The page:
SEO promises things every business owner wants: more qualified potential customers, brand awareness, and revenue.
So why do only 10% of small businesses intend to invest more in SEO this year?
Common wisdom says SEO spending is trending downward because owners don’t have the patience for a long-term play.
That obscures what’s really happening:
All of this has bred distrust and inertia.
The problem is that search engines–and SEO–is too important to just ignore. So what can small businesses do?
These problems aren’t unique to SEO. Small business owners face them when it comes to investing in any marketing channel.
Marketers tend to overstate what a marketing channel can do for a business often because they have a vested interest in its success.
Rand Fishkin, former CEO of the popular SEO tool Moz, summed it nicely in an article about–of all things–Spaghetti alla Carbonara:
““The secret to great X is…” infuriates me [because] it implies there’s only a single element standing between mediocrity and greatness, when in fact, there are usually dozens, sometimes hundreds.”
That’s the reality of small business SEO and why people are often confused by how to proceed.
They’re told the secret to more organic traffic is to do one or two things or hire an agency when in reality those things in isolation might not come close to moving the needle.
There are many components to Google’s ranking algorithm–ranging from how well people interact with your site to how many reviews your business has.
The best SEOs work through them, on the hunt for tweaks and improvements to boost rankings.
This approach works but it’s often of little value to anyone who is lacking in time, cash, or expertise. That’s because it offers no clear guidelines on:
Don’t do things to help you rank on Google. Do things that are good for your business—and also happen to be good for SEO too.
The rationale behind this approach is simple:
Here are several examples of what we mean.
Review signals account for 8.4% of ranking factors.
So it’s not as important a ranking factor as on-page SEO, but the impact of good reviews on your overall marketing strategy can’t be underestimated.
One such study by the Harvard Business Review found, “a one-star increase in Yelp rating leads to a 5-9% increase in revenue.” And 90% of customers will read reviews before purchasing from a local business.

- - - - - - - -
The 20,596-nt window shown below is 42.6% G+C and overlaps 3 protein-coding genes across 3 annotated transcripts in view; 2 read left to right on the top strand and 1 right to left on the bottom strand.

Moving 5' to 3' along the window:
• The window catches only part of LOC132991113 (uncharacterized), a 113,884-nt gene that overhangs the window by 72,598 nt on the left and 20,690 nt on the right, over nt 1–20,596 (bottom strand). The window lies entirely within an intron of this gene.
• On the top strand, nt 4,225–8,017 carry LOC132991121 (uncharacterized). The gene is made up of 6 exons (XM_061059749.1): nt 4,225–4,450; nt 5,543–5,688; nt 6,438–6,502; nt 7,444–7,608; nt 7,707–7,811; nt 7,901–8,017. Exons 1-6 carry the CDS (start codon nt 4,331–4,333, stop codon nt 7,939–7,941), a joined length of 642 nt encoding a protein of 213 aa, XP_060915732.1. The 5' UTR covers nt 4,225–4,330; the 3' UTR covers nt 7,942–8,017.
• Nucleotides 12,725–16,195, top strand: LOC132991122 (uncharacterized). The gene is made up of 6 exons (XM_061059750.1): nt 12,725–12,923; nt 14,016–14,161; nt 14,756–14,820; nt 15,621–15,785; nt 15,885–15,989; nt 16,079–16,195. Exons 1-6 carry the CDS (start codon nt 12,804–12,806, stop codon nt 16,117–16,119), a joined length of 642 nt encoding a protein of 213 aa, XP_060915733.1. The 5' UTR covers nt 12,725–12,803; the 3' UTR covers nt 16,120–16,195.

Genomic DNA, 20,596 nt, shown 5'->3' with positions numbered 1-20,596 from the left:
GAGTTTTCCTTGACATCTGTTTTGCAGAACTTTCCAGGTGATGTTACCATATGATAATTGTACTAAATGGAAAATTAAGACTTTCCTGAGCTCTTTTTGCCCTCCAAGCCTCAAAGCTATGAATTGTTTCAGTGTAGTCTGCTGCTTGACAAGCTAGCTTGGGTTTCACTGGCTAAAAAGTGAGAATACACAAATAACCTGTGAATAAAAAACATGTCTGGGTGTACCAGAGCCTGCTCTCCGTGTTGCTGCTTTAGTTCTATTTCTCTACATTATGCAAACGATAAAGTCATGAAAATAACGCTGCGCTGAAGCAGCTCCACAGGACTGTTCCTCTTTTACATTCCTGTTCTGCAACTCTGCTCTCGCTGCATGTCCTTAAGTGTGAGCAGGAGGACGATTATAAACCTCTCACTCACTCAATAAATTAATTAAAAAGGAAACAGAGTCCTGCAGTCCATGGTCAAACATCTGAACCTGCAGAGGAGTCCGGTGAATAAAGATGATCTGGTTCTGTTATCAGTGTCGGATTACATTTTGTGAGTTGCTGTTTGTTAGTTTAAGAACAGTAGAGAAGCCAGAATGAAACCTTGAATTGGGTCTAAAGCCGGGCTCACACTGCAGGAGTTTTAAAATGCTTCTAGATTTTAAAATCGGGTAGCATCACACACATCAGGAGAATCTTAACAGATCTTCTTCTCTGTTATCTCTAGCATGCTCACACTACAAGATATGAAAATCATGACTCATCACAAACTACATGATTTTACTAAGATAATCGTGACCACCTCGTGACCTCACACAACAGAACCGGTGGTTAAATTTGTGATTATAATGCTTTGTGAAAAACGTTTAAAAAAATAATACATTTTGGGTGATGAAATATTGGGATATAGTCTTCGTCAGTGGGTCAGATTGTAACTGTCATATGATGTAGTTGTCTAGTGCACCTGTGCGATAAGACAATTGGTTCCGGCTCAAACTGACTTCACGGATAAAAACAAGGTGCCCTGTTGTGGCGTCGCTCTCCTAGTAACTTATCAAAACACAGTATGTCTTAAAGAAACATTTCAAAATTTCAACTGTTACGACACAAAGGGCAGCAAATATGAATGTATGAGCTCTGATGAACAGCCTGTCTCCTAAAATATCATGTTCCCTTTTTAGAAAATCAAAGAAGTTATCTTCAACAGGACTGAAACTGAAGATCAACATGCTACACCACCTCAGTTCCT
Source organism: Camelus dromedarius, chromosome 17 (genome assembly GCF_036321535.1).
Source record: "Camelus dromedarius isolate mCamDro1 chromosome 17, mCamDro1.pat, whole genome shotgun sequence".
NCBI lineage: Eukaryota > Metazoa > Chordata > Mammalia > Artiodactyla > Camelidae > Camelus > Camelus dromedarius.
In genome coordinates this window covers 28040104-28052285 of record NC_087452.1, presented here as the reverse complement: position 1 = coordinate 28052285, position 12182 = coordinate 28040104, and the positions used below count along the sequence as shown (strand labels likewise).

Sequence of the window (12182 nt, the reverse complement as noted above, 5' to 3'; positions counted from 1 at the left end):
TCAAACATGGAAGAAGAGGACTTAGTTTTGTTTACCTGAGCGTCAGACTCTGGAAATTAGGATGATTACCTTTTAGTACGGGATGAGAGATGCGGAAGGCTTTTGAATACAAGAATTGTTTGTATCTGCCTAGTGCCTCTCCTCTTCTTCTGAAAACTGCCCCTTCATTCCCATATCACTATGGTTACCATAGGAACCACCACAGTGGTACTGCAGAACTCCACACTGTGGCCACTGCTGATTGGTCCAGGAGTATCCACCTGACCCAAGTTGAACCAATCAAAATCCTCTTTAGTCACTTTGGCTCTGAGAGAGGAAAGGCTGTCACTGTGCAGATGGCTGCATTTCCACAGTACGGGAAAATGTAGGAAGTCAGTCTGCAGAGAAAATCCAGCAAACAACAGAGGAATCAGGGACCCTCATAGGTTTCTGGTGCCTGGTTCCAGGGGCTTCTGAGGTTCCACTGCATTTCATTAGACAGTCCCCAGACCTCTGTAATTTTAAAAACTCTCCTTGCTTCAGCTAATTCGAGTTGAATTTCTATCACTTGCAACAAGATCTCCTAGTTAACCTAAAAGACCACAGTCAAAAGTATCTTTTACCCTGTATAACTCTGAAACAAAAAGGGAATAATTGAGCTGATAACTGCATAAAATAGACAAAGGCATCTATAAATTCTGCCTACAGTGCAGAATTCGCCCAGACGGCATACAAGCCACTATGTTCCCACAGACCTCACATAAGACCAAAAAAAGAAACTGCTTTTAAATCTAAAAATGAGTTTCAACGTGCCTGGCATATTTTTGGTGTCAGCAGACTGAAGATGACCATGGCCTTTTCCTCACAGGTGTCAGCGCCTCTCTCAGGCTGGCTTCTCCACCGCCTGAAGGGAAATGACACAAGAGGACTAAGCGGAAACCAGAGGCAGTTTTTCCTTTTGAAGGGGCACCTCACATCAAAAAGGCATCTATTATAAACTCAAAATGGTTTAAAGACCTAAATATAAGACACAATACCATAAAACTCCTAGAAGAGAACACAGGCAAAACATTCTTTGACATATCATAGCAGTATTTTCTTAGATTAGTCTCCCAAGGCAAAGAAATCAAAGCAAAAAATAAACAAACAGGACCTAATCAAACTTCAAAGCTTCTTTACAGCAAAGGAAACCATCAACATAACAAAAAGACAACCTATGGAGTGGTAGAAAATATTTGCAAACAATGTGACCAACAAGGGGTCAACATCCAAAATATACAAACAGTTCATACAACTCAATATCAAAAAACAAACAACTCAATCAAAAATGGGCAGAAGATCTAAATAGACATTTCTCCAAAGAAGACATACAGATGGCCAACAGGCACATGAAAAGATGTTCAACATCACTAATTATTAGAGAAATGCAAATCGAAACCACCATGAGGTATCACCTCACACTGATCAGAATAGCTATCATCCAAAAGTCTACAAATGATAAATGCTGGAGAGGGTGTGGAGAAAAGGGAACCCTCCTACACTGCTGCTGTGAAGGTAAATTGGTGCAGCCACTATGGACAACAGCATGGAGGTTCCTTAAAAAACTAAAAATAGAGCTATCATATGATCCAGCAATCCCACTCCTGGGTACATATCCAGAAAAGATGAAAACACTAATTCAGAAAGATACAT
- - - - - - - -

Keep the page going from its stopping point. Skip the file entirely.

Your Google My Business page is another area worth focusing on. It’s your chance to make a great first impression with potential customers.
You can state clearly what you do, include images of your product or service, and highlight your phone number.
Instead of paying for a shady backlink building service, look for strategic partners that you can refer your customers to when they are in need of something you don’t provide (and vice versa).
Part of this process is making sure that you and your partners are linking to and sharing each other’s content. This way you’re generating new revenue and improving your SEO.
Ensuring your website is simple to navigate, loads quickly, and speaks to your audience will have a positive impact on your business.
There’s more than enough information out there on how to do this but you could always start by getting together a group of people and ask them what they like and don’t like about it.
You’ll quickly see elements you can improve and the likelihood is that they’ll benefit your SEO strategy.
So here’s what I suggest: look at common ranking factors and think about how improving them could improve other areas of your business. Then rank them from most valuable to least.
Start working through the list from top to bottom. As you progress you’ll be able to focus on more SEO-specific tasks like anchor text distribution and schema markups.
But that’s not justified until you have some data showing you that SEO works for your business and that it’s worth allocating marketing spend and effort to it.
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